ABR Arts

Gender Euphoria 

Sarah Walker
Wednesday, 16 October 2019

In 2018, formidable queer, feminist theorist Amelia Jones gave a lecture at ACCA about gender identity in art. She spoke about transness as containing an inherent denial of resolution; as a state of essential complexity. To be transgender was to revel in the space between definitions, the space where identity refused to coalesce into something comprehensible and static. A state of ceaseless becoming.

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The Nico Project 

Dilan Gunawardana
Tuesday, 15 October 2019

After spending more than a decade in New York as a muse and mannequin for a slew of photographers, filmmakers, and musicians, the German model and singer Nico, whose name is paired ubiquitously with The Velvet Underground, decided to stake her own claim as an artist. The soundtrack of the 1960s was becoming progressively angry as the disaster of the Vietnam War unfolded, but Nico was looking inward; she had some things to get off her chest. Her first attempt at songwriting was inspired by nights in Californian deserts with Jim Morrison fucking (violently), eating peyote, and reading English Romantic poetry.

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Anne Frank: Parallel Stories 

Tali Lavi
Friday, 11 October 2019

Earlier this year, not being able to find my childhood copy of Anne Frank’s The Diary of a Young Girl for my eldest daughter, I bought another one. It seemed bigger than I had remembered, but the cover had the same recognisable photo of the demurely smiling Anne gazing somewhere into the distance – a wisp of a girl with distinctive dark features that would have made it highly unlikely for her to ‘pass’ as anything other than Jewish. The book bore a label that seemed to be making a dubious claim: ‘The Definitive Edition’. Was it more definitive than the journal I had read when I was a similar age to the girl who wrote it, as my daughter is now?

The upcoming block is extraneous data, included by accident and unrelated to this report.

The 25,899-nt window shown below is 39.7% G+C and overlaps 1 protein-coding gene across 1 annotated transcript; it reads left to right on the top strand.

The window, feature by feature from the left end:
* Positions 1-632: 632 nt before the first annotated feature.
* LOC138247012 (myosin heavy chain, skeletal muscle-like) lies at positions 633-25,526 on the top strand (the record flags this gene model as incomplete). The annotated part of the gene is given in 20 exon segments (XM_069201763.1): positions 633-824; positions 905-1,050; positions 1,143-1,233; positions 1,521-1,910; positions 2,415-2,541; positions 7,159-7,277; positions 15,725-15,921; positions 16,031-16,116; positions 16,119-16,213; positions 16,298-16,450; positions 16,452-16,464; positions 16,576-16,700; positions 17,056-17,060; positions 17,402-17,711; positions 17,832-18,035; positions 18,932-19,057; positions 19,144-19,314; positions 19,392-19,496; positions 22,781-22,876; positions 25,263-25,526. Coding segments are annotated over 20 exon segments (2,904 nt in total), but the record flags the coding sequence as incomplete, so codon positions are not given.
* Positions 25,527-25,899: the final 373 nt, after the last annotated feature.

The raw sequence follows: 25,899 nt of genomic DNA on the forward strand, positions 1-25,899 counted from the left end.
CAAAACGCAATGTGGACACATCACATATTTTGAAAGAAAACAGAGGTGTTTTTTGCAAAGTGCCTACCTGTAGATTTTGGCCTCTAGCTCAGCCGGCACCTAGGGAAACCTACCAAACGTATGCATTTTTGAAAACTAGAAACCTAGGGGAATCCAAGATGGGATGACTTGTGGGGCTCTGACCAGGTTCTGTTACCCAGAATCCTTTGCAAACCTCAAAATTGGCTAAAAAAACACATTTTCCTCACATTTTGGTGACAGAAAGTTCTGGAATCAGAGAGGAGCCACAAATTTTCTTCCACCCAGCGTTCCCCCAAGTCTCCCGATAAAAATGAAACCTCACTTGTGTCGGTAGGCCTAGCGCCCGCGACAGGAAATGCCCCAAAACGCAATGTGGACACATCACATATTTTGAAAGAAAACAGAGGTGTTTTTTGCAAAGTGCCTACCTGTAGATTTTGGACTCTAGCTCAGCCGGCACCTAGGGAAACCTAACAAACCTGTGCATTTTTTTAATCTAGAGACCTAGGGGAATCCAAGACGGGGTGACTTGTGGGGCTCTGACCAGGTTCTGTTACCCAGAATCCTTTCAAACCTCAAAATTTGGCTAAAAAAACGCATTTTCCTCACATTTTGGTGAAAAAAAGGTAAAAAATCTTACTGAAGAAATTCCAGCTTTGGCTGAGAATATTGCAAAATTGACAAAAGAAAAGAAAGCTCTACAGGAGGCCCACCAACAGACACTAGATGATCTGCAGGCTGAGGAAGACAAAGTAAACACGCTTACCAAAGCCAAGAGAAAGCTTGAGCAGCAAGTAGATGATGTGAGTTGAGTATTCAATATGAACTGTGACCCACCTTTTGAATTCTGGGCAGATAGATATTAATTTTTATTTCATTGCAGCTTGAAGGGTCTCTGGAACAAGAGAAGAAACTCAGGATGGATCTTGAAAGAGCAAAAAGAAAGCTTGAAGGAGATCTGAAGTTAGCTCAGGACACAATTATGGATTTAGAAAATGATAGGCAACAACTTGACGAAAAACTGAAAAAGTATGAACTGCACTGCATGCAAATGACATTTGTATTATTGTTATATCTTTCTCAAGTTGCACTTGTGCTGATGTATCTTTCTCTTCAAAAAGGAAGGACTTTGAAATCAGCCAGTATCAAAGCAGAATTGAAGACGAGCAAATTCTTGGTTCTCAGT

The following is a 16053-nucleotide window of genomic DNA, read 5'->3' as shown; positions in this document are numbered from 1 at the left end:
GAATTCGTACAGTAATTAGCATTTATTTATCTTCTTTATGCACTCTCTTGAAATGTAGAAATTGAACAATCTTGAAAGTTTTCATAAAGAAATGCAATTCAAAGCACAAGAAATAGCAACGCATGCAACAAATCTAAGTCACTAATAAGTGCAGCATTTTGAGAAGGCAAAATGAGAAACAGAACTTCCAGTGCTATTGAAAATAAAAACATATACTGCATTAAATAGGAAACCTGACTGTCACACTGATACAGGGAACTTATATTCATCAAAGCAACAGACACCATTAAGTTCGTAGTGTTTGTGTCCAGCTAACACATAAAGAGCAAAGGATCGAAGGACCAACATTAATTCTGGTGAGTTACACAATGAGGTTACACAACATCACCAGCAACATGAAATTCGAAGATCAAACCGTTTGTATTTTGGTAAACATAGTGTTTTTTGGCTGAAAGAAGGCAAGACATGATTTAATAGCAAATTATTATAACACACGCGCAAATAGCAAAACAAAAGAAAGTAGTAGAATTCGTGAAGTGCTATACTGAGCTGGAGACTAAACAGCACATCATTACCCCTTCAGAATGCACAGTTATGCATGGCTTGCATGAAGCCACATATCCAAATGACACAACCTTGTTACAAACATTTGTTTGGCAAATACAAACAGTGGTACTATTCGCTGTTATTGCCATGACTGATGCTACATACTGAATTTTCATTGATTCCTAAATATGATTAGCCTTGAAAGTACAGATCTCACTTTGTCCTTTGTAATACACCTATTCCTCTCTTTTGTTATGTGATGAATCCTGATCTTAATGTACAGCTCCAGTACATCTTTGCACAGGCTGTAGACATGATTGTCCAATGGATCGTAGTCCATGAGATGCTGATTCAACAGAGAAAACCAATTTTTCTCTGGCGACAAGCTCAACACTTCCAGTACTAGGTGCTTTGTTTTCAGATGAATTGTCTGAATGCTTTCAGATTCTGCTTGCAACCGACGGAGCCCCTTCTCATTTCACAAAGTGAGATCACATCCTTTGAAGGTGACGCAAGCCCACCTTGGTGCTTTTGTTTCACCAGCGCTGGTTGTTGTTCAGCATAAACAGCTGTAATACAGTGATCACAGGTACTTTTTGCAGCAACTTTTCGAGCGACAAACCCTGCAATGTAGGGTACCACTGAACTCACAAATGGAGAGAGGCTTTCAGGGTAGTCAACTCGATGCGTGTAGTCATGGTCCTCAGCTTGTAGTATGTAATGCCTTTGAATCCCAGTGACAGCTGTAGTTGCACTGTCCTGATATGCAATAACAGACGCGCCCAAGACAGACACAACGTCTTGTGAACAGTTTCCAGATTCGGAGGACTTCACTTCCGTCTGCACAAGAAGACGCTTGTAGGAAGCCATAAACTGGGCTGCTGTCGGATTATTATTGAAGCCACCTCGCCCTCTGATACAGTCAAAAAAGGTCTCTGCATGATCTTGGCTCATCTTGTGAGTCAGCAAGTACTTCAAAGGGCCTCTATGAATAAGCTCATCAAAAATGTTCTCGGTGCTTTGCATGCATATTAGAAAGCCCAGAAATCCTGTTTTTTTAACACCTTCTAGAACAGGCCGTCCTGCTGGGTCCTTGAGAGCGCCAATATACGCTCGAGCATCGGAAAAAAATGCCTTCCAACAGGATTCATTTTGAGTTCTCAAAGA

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Anthem 

Fiona Gruber
Monday, 07 October 2019

Conversations on a train, scene one: we’re on Eurostar and a white woman and a black man, both young, begin to talk. We know immediately that they are middle-class and have prospects; the clothes and reading matter proclaim it. He identifies himself as an Australian resident in France; she’s an English student.

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Joker 

Dilan Gunawardana
Tuesday, 01 October 2019

Since his creation in Batman #1 in 1940, there have been many attempts to flesh out the psychological make-up of the Joker, chief antagonist to the (arguably more) heroic Batman, in vario ...

Leaf and Shadow 

Des Cowley
Tuesday, 24 September 2019

This year the Australian Art Orchestra (AAO) celebrates its twenty-fifth anniversary. Originally conceived as a jazz ensemble, it has developed – first under the visionary leadership of founder Paul Grabowsky, and now under artistic director Peter Knight – into one of the country’s leading new music ensembles ...

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Oh No! Satan Stole My Pineal Gland! 

Sarah Walker
Monday, 23 September 2019

Oh No! Satan Stole My Pineal Gland! – almost certainly the best title in this year’s Fringe Festival – is a ridiculous yet rigorous work that demonstrates the wonderful agility of fringe theatre in Melbourne. After nearly twenty years in its North Melbourne hub, the Fringe has moved homes to the newly renovated Trades Hall ...

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The Dead Don't Die 

Aaron Nyerges
Monday, 23 September 2019

The Dead Don’t Die is – in a manner of thinking – Jim Jarmusch’s second zombie film. Technically, Only Lovers Left Alive (2013) is a vampire film, but its central character, the depressively immortal Adam (Tom Hiddleston), lords it over ‘the zombies’, his term for the human population, whose ignorance he resents and whose degradation of Earth he fears ...

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Manet and Modern Beauty

Patrick McCaughey
Monday, 23 September 2019

Five years ago, the J. Paul Getty Museum acquired Édouard Manet’s Jeanne (Spring), 1882, for US$61 million – a record for the artist. It was a bold acquisition, for later Manet – he died in 1883 – has never enjoyed the critical esteem of the earlier. Absurdly so, if you recall that the incomparable Bar at the Folies Bergère ...

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Norma 

Rob Holdsworth
Thursday, 19 September 2019

Norma, Bellini’s 1831 two-act tragedy, includes one of opera’s grand soprano roles. Requiring great vocal and acting ability, the role is up there with Lady Macbeth, Brünnhilde, and Turandot. An outstanding Norma arrives infrequently. Rosa Ponsel ...